Video games: 'Halo' effect

RANDY A. SALAS | Updated 8/17/2012

The Master Chief returns for a final thrilling adventure in the year's most anticipated video game, "Halo 3."

Bigger. Badder. Better. There's your three-word review for "Halo 3."

No game could live up to the unprecedented hype heaped upon Microsoft's latest entry in its popular video-game series -- this one marking the debut of the first-person shooter on the Xbox 360 -- but "Halo 3" comes admirably close.

The legendary armored hero Spartan-117, aka the Master Chief, returns in the third installment of the 26th-century sci-fi epic. This time, the battleground is a ravaged Earth, with the Master Chief leading humanity in a final showdown against the Covenant with the help of a handful of defectors from that alien civilization. Even bigger menaces are the mutating creatures of the Flood, adversaries so wicked that a world-ending invasion can come in the form of a single spore from the parasitic race.

Powered by the high-definition graphics of the Xbox 360, "Halo 3" looks more dazzling than ever. The levels through which you fight as the Master Chief are huge. Eye candy includes sunlight glinting off of the battle-pitted metal of your armor, rippling reflections in a stream of running water and even the elegant load-up screen that starts each new episode.

Among the cool new weapons is the gravity hammer, a long-handled alien device that the Master Chief can pilfer from a downed foe and use to deliver a ground-shaking wallop to opponents, who are sent flying. In close quarters, it provides grin-inducing devastation.

"Halo 2" offered an enjoyable romp for single players, but it staked its reputation on its thriving multiplayer mode. "Halo 3" provides a deeper experience for those who want to play the game alone. Even on normal difficulty, the game will take more than a dozen hours to complete -- and you'll probably want to play again as soon as it ends.

"Halo 3" is not perfect, although its annoyances amount to quibbles. Some ground vehicles remain a chore to control, even when the computer takes over driving. Missions often involve repeatedly traversing the same ground. And I long for maps in the game, instead of the occasional directional arrows that guide the action.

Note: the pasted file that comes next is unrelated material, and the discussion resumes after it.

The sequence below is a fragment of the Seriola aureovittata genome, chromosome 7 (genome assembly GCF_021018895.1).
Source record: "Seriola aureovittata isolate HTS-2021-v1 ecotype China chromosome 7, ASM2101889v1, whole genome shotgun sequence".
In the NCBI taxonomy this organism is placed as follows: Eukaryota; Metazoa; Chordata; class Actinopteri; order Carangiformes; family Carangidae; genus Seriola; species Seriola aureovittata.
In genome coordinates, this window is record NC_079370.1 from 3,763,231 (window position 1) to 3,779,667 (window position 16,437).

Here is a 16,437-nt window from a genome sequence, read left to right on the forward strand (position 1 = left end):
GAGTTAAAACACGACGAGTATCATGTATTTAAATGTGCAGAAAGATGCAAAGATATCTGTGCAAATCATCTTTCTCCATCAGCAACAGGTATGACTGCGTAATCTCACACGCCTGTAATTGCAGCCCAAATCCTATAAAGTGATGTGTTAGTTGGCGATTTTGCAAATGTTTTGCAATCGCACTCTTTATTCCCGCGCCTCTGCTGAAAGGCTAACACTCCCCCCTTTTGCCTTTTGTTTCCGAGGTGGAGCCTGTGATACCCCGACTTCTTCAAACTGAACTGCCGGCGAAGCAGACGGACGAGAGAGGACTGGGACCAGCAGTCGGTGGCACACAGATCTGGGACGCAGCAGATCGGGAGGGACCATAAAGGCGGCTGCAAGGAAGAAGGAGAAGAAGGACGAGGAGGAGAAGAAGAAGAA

The story can be disjointed. Nonetheless, it will hold surprises for longtime fans, with plot twists that include changing alliances among enemies and allies.

As with its predecessor, "Halo 3" lives and dies -- again and again -- by its multiplayer and online features. One innovation is the ability to record your battles and watch them again. It sounds iffy, but it was a blast to review fighting footage, especially since you can vary the camera angle to provide a third-person perspective. Considering that some battles can take more than an hour to complete, it's a real cinematic kick to sit back and admire your handiwork. The developers even added a wrinkle by allowing players to share their custom-made films and screen shots with other gamers via Xbox Live.

Another new feature is the Forge, a mode that allows up to eight players cooperatively to create multiplayer maps in which to skirmish against one another. The maps can be uploaded for sharing, too.

Those who pop for the Limited Edition, which costs $10 more than the $60 standard version, will get a second disc with DVD-like background features. One featurette shows the long hours that went into the game's development. As employees recount middle-of-the-night work amid a looming deadline, a security guard at Bungie's office says, "24/7, there's always someone here."

With its many new features, bigger setting and high replay value, "Halo 3" will be garnering that same round-the-clock devotion from gamers, too.